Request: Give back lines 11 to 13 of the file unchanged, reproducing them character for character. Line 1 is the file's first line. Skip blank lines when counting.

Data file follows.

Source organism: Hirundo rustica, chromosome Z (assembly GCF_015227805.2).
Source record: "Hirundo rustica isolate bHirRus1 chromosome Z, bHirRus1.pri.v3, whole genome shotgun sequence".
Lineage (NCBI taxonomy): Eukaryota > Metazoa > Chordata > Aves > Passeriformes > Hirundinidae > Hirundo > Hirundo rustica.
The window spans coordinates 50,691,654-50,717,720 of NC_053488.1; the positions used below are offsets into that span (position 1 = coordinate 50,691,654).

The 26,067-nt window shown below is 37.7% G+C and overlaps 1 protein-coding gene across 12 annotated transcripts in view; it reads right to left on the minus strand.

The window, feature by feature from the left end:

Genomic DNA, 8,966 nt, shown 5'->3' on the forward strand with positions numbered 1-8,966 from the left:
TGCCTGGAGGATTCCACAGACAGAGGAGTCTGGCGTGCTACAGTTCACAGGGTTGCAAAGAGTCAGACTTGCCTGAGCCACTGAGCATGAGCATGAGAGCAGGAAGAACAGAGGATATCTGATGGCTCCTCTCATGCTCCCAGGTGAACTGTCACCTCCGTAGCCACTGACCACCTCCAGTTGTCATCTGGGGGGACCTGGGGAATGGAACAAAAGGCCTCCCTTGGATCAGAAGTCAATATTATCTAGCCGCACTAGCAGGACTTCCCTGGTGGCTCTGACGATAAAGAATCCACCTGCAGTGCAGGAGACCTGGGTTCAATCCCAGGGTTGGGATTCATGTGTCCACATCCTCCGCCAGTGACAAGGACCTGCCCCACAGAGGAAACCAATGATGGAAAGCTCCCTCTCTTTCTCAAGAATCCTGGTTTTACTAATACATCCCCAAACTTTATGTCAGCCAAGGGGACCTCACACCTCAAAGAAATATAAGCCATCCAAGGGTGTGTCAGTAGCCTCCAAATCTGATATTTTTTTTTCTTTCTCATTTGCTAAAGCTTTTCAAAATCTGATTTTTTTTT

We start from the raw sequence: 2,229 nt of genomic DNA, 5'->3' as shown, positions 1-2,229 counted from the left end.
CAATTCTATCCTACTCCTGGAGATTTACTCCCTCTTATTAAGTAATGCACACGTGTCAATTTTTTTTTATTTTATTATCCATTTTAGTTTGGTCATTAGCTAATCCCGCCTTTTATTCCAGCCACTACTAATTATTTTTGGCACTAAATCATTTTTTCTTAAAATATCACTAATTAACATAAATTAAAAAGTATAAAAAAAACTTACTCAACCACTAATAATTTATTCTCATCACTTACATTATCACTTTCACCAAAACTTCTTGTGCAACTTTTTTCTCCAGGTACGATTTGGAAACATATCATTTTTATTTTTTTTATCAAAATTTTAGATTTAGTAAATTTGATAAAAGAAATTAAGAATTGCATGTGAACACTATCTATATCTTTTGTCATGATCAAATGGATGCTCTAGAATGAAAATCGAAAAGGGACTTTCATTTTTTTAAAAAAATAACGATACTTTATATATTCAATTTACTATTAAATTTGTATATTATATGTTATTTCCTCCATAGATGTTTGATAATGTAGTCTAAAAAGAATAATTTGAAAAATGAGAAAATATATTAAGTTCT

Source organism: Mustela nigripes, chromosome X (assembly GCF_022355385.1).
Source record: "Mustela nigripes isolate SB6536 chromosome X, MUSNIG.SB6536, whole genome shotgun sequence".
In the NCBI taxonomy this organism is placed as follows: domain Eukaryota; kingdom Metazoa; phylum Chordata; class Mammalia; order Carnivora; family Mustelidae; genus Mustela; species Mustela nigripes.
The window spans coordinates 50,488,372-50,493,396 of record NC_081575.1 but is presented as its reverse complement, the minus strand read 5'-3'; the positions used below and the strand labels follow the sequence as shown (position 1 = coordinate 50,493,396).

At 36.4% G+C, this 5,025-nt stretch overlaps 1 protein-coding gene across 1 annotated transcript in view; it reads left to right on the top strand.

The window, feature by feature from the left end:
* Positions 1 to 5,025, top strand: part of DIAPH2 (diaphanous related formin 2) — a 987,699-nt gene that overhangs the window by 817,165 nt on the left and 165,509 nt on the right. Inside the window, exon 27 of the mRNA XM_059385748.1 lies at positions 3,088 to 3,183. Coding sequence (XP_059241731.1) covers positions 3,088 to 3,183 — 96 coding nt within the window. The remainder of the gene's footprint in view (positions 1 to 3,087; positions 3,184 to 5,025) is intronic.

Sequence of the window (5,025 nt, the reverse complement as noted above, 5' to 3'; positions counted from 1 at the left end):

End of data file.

Source organism: Mustela nigripes, chromosome X (assembly GCF_022355385.1).
Source record: "Mustela nigripes isolate SB6536 chromosome X, MUSNIG.SB6536, whole genome shotgun sequence".
In the NCBI taxonomy this organism is placed as follows: domain Eukaryota; kingdom Metazoa; phylum Chordata; class Mammalia; order Carnivora; family Mustelidae; genus Mustela; species Mustela nigripes.